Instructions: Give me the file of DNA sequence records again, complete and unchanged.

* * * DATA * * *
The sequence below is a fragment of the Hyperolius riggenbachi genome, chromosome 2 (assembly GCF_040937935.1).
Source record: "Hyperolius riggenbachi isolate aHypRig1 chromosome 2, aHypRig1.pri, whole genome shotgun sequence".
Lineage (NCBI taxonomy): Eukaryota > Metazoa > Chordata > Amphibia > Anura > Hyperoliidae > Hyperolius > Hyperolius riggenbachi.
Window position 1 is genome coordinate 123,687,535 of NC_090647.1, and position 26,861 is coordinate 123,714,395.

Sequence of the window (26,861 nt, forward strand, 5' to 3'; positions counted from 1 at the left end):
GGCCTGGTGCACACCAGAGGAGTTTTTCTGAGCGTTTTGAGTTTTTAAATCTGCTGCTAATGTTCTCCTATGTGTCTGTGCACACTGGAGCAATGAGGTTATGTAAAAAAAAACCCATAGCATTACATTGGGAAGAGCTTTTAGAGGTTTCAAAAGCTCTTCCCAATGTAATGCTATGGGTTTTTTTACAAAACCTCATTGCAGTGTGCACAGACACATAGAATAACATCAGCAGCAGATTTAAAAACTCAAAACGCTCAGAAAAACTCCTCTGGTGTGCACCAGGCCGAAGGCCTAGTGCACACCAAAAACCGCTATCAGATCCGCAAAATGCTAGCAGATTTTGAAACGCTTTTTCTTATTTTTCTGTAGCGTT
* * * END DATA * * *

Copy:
The sequence below is a fragment of the Hyperolius riggenbachi genome, chromosome 2 (assembly GCF_040937935.1).
Source record: "Hyperolius riggenbachi isolate aHypRig1 chromosome 2, aHypRig1.pri, whole genome shotgun sequence".
Lineage (NCBI taxonomy): Eukaryota > Metazoa > Chordata > Amphibia > Anura > Hyperoliidae > Hyperolius > Hyperolius riggenbachi.
Window position 1 is genome coordinate 123,687,535 of NC_090647.1, and position 26,861 is coordinate 123,714,395.

Sequence of the window (26,861 nt, forward strand, 5' to 3'; positions counted from 1 at the left end):
GGCCTGGTGCACACCAGAGGAGTTTTTCTGAGCGTTTTGAGTTTTTAAATCTGCTGCTAATGTTCTCCTATGTGTCTGTGCACACTGGAGCAATGAGGTTATGTAAAAAAAAACCCATAGCATTACATTGGGAAGAGCTTTTAGAGGTTTCAAAAGCTCTTCCCAATGTAATGCTATGGGTTTTTTTACAAAACCTCATTGCAGTGTGCACAGACACATAGAATAACATCAGCAGCAGATTTAAAAACTCAAAACGCTCAGAAAAACTCCTCTGGTGTGCACCAGGCCGAAGGCCTAGTGCACACCAAAAACCGCTATCAGATCCGCAAAATGCTAGCAGATTTTGAAACGCTTTTTCTTATTTTTCTGTAGCGTT